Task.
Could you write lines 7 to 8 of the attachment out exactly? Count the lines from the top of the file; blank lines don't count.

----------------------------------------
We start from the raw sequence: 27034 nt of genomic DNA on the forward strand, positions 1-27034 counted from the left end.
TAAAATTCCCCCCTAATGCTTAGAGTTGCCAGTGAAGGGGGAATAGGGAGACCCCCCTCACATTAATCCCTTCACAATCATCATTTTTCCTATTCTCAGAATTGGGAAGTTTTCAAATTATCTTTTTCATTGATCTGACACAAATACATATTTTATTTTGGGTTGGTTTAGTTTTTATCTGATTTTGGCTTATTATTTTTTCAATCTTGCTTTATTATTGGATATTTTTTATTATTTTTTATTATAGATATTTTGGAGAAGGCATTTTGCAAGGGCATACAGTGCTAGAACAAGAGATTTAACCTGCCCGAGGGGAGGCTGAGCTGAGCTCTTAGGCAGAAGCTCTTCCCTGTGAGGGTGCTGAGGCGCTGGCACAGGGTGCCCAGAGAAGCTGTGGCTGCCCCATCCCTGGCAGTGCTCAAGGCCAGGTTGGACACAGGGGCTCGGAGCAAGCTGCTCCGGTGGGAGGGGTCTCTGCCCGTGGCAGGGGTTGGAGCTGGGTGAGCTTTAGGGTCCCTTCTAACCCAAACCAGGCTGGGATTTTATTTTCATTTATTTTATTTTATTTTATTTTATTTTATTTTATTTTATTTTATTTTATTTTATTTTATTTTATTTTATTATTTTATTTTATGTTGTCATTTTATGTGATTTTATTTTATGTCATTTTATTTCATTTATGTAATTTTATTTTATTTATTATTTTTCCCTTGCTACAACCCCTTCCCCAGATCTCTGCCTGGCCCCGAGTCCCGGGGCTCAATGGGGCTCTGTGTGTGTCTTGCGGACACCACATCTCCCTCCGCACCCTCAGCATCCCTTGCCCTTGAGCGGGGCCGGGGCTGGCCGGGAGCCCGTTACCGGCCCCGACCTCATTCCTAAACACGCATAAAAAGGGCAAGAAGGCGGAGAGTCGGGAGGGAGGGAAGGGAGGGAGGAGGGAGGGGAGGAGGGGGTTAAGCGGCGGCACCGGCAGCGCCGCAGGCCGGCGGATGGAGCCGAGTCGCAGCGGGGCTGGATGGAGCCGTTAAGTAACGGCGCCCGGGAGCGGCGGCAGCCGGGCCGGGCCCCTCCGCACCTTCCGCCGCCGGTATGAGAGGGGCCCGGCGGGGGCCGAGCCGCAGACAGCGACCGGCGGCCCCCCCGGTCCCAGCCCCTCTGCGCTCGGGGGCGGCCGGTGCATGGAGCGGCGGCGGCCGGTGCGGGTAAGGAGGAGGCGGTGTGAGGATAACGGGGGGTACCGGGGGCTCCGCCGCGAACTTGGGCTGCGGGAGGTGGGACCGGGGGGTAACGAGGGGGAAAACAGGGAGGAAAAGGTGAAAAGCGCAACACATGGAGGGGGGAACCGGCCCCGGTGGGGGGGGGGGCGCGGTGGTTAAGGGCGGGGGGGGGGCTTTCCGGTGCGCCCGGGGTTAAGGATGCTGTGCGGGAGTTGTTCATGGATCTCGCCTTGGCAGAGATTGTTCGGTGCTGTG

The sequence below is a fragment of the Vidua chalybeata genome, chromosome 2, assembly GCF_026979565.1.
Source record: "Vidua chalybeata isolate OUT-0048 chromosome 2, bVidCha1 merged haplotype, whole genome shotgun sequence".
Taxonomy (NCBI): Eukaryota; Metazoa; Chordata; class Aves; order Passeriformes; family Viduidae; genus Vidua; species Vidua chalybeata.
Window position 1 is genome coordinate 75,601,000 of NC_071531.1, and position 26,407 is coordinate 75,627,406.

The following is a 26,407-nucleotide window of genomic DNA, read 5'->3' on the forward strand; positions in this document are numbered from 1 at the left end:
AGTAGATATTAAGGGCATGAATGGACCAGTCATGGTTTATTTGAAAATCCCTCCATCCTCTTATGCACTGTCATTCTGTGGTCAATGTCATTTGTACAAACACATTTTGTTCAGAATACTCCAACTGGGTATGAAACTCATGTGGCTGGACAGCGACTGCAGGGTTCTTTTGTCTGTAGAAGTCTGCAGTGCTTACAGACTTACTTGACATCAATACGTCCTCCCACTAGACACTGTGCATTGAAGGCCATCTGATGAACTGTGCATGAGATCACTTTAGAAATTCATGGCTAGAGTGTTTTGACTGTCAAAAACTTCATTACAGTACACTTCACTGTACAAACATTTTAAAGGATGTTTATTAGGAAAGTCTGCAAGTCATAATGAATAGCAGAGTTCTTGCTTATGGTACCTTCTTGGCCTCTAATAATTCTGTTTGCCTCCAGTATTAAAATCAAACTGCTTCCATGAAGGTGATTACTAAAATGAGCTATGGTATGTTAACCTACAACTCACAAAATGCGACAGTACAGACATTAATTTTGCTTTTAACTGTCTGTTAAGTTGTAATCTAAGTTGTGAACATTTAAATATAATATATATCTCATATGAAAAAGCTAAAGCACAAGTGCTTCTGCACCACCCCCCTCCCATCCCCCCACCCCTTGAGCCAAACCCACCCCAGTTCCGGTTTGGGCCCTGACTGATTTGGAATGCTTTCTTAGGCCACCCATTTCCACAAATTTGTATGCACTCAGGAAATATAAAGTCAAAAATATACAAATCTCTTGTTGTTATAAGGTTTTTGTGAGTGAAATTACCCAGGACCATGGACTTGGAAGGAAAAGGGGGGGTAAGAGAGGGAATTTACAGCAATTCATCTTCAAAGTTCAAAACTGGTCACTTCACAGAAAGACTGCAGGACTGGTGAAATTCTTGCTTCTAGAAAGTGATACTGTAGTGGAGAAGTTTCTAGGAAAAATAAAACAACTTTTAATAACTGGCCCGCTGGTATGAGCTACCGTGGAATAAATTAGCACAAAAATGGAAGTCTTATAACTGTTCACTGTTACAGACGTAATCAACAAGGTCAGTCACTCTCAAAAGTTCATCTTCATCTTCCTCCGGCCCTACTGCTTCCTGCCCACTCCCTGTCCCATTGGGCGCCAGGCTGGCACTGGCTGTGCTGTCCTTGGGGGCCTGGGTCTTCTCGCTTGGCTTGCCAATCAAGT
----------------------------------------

The following is a 26,407-nucleotide window of genomic DNA, read 5'->3' on the forward strand; positions in this document are numbered from 1 at the left end:
AGTAGATATTAAGGGCATGAATGGACCAGTCATGGTTTATTTGAAAATCCCTCCATCCTCTTATGCACTGTCATTCTGTGGTCAATGTCATTTGTACAAACACATTTTGTTCAGAATACTCCAACTGGGTATGAAACTCATGTGGCTGGACAGCGACTGCAGGGTTCTTTTGTCTGTAGAAGTCTGCAGTGCTTACAGACTTACTTGACATCAATACGTCCTCCCACTAGACACTGTGCATTGAAGGCCATCTGATGAACTGTGCATGAGATCACTTTAGAAATTCATGGCTAGAGTGTTTTGACTGTCAAAAACTTCATTACAGTACACTTCACTGTACAAACATTTTAAAGGATGTTTATTAGGAAAGTCTGCAAGTCATAATGAATAGCAGAGTTCTTGCTTATGGTACCTTCTTGGCCTCTAATAATTCTGTTTGCCTCCAGTATTAAAATCAAACTGCTTCCATGAAGGTGATTACTAAAATGAGCTATGGTATGTTAACCTACAACTCACAAAATGCGACAGTACAGACATTAATTTTGCTTTTAACTGTCTGTTAAGTTGTAATCTAAGTTGTGAACATTTAAATATAATATATATCTCATATGAAAAAGCTAAAGCACAAGTGCTTCTGCACCACCCCCCTCCCATCCCCCCACCCCTTGAGCCAAACCCACCCCAGTTCCGGTTTGGGCCCTGACTGATTTGGAATGCTTTCTTAGGCCACCCATTTCCACAAATTTGTATGCACTCAGGAAATATAAAGTCAAAAATATACAAATCTCTTGTTGTTATAAGGTTTTTGTGAGTGAAATTACCCAGGACCATGGACTTGGAAGGAAAAGGGGGGGTAAGAGAGGGAATTTACAGCAATTCATCTTCAAAGTTCAAAACTGGTCACTTCACAGAAAGACTGCAGGACTGGTGAAATTCTTGCTTCTAGAAAGTGATACTGTAGTGGAGAAGTTTCTAGGAAAAATAAAACAACTTTTAATAACTGGCCCGCTGGTATGAGCTACCGTGGAATAAATTAGCACAAAAATGGAAGTCTTATAACTGTTCACTGTTACAGACGTAATCAACAAGGTCAGTCACTCTCAAAAGTTCATCTTCATCTTCCTCCGGCCCTACTGCTTCCTGCCCACTCCCTGTCCCATTGGGCGCCAGGCTGGCACTGGCTGTGCTGTCCTTGGGGGCCTGGGTCTTCTCGCTTGGCTTGCCAATCAAGT